The following op-ed was published in the Lexington Herald-Leader on February 6, 2020. Eli Capilouto is the president of the University of Kentucky, and Linda Gorton is the mayor of Lexington.
A recent headline in The Wall Street Journal painted a distressing picture: Five Cities Account for Vast Majority of Growth in Tech Jobs, Study Finds.
Specifically, the story recounted, five metro areas — all on the coasts — accounted for 90 percent of high-tech growth in the United States over the last decade, according to the Brookings Institution study.
But if you dig deeper, there’s more to the story. And we, potentially, play a role in it.
The study suggests a handful of metro areas that could be elevated to “superstar” status in tech growth (and the jobs that come with it) with the right levels of investment and collaboration.
Similarly, the Manhattan Institute released a study identifying cities positioned to rise to superstar status—those performing above the U.S. average on measures including job and population growth, GDP per capita, and higher-education attainment.
Lexington is on both lists.
In a metro area of more than 500,000 people, nearly 40 percent of our residents have bachelor’s degrees, and we have relatively high levels of residents with doctoral degrees in science, technology, engineering or mathematics (STEM) areas. That leads to larger numbers of patents and research dollars.
In other words, there is a strong foundation to the high-tech innovation hub we hope to build. Our safe community, with an enviable quality of life, is anchored by a flagship, land-grant university that’s growing its enrollment and research capacity.
In many respects, our economy is built on technology. If high-tech centers are located only on the coasts, whole regions of the country will be left behind — with fewer jobs, less investment and an inability, ultimately, to fund the quality of life we enjoy in a community like Lexington.
We don’t have to be left behind. We can lead.
The next step requires additional state and federal investments in institutions like UK, where growth potential exists. It also requires even greater collaboration between our community and university.
We’ve made compelling progress. In 2017, we announced a land swap between the city and UK in which Lexington would receive 250 acres in Coldstream Research Park, 50 of which are shovel-ready to accommodate industry. UK would receive 13 acres of streets around campus, to better manage traffic and infrastructure necessary for growth.
It’s a win-win. One global headquarters, A&W Restaurants, is moving onto those 50 acres. And, UK is continuing growth in high-tech infrastructure, with projects like Winslow, where the university will add innovation space for a Smart Campus initiative garnering national attention.
But there’s more to do.
We have particular strengths in agriculture. UK, Alltech, Lexington and the state, with Agriculture Commissioner Ryan Quarles and the Kentucky Economic Development Cabinet, are forging close partnerships for growth as a high-tech agriculture hub.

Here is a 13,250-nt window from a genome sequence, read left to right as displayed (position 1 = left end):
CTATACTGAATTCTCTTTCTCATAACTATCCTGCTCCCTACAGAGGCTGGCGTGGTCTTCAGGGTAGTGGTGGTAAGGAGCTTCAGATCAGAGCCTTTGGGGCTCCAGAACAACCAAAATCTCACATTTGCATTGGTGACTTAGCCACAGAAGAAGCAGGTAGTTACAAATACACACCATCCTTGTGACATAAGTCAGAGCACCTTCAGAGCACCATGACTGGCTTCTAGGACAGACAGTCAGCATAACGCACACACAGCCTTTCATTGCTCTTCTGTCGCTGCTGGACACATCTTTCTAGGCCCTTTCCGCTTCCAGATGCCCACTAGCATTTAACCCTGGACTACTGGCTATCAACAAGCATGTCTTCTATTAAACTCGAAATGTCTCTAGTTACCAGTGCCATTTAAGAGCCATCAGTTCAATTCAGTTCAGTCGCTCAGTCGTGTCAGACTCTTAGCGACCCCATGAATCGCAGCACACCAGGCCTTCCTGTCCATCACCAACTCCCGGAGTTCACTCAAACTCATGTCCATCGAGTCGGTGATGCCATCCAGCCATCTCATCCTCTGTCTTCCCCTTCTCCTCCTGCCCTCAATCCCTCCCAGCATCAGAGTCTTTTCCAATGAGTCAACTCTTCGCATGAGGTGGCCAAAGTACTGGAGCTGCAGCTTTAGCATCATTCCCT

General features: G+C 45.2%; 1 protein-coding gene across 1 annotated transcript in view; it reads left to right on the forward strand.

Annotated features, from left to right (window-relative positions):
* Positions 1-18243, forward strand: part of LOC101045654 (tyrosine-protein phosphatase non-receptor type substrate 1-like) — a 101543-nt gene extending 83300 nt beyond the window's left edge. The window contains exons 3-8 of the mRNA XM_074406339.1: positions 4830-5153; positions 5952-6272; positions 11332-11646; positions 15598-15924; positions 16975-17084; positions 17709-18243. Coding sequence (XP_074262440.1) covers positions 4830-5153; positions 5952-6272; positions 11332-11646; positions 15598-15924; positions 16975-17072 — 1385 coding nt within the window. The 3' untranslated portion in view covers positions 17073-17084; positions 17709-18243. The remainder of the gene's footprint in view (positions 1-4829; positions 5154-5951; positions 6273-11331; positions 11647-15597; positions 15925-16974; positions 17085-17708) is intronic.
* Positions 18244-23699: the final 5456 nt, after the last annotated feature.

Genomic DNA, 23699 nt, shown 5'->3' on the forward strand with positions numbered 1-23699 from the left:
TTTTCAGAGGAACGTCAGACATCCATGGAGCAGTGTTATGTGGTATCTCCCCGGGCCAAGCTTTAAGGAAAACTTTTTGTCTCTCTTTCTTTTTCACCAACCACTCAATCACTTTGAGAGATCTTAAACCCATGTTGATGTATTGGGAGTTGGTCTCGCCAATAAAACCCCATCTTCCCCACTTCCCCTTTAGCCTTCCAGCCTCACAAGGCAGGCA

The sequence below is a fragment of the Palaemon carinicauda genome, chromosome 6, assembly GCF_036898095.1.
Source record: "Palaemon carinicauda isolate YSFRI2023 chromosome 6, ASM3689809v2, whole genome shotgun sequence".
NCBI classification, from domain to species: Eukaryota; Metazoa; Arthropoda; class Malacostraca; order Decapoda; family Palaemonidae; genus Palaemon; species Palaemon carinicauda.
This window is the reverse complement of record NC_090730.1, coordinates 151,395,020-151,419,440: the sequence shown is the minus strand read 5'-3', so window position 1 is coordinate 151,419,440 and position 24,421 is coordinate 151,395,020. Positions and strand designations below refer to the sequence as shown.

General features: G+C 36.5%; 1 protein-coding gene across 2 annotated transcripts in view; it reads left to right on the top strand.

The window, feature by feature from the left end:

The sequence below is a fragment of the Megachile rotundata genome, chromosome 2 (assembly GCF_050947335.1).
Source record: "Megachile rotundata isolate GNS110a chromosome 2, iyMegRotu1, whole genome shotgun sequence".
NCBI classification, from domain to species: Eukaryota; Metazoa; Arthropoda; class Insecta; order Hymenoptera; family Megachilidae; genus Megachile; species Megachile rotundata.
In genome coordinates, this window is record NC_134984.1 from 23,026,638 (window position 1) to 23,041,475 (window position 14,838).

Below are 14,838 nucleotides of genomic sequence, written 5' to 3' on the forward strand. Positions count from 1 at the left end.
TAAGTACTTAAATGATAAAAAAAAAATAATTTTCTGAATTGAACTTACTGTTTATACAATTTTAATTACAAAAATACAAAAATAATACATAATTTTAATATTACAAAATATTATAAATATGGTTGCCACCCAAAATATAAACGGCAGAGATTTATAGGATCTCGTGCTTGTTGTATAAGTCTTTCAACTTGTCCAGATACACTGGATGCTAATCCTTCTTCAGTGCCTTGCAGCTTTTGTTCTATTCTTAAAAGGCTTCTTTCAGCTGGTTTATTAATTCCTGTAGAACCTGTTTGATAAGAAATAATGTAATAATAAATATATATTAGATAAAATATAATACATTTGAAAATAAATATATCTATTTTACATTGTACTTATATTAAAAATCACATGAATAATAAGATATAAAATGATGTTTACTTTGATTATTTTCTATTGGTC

We are better positioned than most, after decades of preserving green space through the Purchase of Development Rights program.
By this summer, Lexington will complete the gigabit fiber build-out, making Lexington one of the few American communities its size with high-speed fiber capability throughout the entire city.
Last year, alone, external research grants and contracts to UK totaled $417.1 million, growth of nearly $84 million from the year before, with much of it focused on challenges that most impact our state — deaths from opioid use, cancer and heart disease and the future of energy. That growth wouldn’t be possible without consistent support from our federal delegation.
And the state, too, is a critical partner, providing half of the $265 million for the initial construction of the Healthy Kentucky Research Building — a core investment fueling our ability to receive $87 million for the HEALing Communities study, an effort to reduce opioid-related deaths by 40 percent in three years across Kentucky.
More than 20 companies are located at our on-campus tech incubator, and UK had 618 worldwide patent assets last year. In fact, we’ve recently been ranked among the Top 10 public universities nationally in the number of startups created.
On a local level, we are continually examining the ways we can partner with Fayette County Schools – at the community level and from UK’s College of Education and the university as a whole. Important progress is being made under the leadership of Fayette County Public Schools Superintendent Manny Caulk. Students within the district are achieving at higher levels and performing better, according to national measurements.
The pieces and foundation are in place. We have a strong argument for increased state and federal funding, which we know leads to jobs, growth and solutions to our most pressing challenges.
And, as importantly, we have partners committed to moving forward — thoughtfully, and boldly — together.
This commitment to collaboration is essential to do more than simply keep pace with others.
It’s what’s needed for a 21st century economy that can compete and thrive.
We intend to lead.